• Volkswagen bigger risk for Germany than Greek crisis (Reuters)  The Volkswagen emissions scandal has rocked Germany's business and political establishment and analysts warn the crisis at the car maker could develop into the biggest threat to Europe's largest economy.
  • Volkswagen CEO Likely to Get $32 Million Pension After Leaving (Bloomberg)  Martin Winterkorn, engulfed by a diesel-emissions scandal at Volkswagen AG, amassed a $32 million pension before stepping down Wednesday, and may reap millions more in severance depending on how the supervisory board classifies his exit.  After Winterkorn disclosed Wednesday that he had asked the board to terminate his role, company spokesman Claus-Peter Tiemann declined to comment on how much money the departing CEO stands to get. Volkswagen’s most recent annual report outlines how Winterkorn, its leader since 2007, could theoretically collect two significant payouts.


  • Boeing factory plans submitted to Beijing (Dispatch Times)  Boeing (NYSE:BA) is preparing to announce its first plant outside the USA with a deal to set up a completion facility in China for the 737 single-aisle aircraft, to mark the visit of President Xi Jinping to Seattle on Wednesday, according to several media reports.  A plan for the Boeing plant in Zhoushan, in the eastern province of Zhejiang, has been submitted to the State Council, China’s cabinet, the Shanghai Securities News reported. Analysts say creating a Chinese plant is crucial if Boeing wants to win more aircraft orders from Beijing and stave off competition from China’s own 737 competitor, the Comac C919, which is behind schedule.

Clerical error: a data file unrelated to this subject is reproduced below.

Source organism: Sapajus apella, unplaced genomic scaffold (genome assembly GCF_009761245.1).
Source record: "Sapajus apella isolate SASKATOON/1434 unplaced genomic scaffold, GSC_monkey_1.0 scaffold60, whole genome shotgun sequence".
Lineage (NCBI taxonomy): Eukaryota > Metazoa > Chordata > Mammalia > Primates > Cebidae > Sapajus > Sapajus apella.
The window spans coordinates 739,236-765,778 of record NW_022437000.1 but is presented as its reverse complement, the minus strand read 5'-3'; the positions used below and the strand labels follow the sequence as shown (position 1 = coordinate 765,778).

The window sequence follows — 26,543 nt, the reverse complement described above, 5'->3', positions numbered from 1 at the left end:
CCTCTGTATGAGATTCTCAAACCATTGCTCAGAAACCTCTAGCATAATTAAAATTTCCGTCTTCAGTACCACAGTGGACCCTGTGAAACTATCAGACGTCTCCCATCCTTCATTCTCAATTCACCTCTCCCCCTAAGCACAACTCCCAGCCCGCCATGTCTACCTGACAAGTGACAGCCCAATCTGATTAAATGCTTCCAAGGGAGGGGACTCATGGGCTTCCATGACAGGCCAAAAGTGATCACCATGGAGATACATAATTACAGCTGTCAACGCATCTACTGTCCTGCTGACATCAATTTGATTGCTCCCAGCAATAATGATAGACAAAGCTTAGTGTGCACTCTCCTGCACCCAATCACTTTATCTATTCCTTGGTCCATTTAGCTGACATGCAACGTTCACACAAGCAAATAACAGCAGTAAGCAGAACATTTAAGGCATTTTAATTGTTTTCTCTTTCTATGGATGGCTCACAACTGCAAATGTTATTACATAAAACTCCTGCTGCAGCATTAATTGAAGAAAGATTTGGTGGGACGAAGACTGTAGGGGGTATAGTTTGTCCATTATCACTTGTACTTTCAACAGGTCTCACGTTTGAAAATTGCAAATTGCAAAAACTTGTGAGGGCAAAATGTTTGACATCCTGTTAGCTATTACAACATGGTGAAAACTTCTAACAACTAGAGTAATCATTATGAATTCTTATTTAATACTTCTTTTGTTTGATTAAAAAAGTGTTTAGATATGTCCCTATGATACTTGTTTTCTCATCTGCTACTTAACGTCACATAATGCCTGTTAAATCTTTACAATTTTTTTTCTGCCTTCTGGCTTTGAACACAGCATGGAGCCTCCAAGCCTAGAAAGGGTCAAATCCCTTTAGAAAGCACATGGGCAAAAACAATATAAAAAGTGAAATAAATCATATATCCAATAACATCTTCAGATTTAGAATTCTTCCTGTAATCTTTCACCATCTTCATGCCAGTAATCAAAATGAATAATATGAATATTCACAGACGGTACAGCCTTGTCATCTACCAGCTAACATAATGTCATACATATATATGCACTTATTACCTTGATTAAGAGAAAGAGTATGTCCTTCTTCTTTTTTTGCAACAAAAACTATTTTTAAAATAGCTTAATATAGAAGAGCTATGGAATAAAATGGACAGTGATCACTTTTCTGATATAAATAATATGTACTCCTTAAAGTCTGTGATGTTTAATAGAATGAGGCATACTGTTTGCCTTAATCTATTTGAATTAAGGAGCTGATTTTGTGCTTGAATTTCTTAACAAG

• Boeing Lands $38 Billion Jet Order From Chinese Airlines (Bloomberg)  Boeing Co. landed an order for 300 jetliners, worth $38 billion, from Chinese carriers and lessors as some of the first business deals were unveiled on President Xi Jinping’s official state visit to the U.S.  The general agreement includes 190 737 aircraft and 50 widebody planes for Chinese airlines, and 60 of the single-aisle planes for leasing companies ICBC Financial Leasing Co. and CDB Leasing Co., Boeing said in a statement Wednesday.

Copper price to rally on supply disruptions: Capital Economics (Mine Web)  Capital Economics (CE) sees the copper price rallying to $7,000/t by year-end 2016 but other analysts are not convinced.  If the CE prediction bears out, copper will gain more than 18% by year-end 2015 and more than 33% by year-end 2016.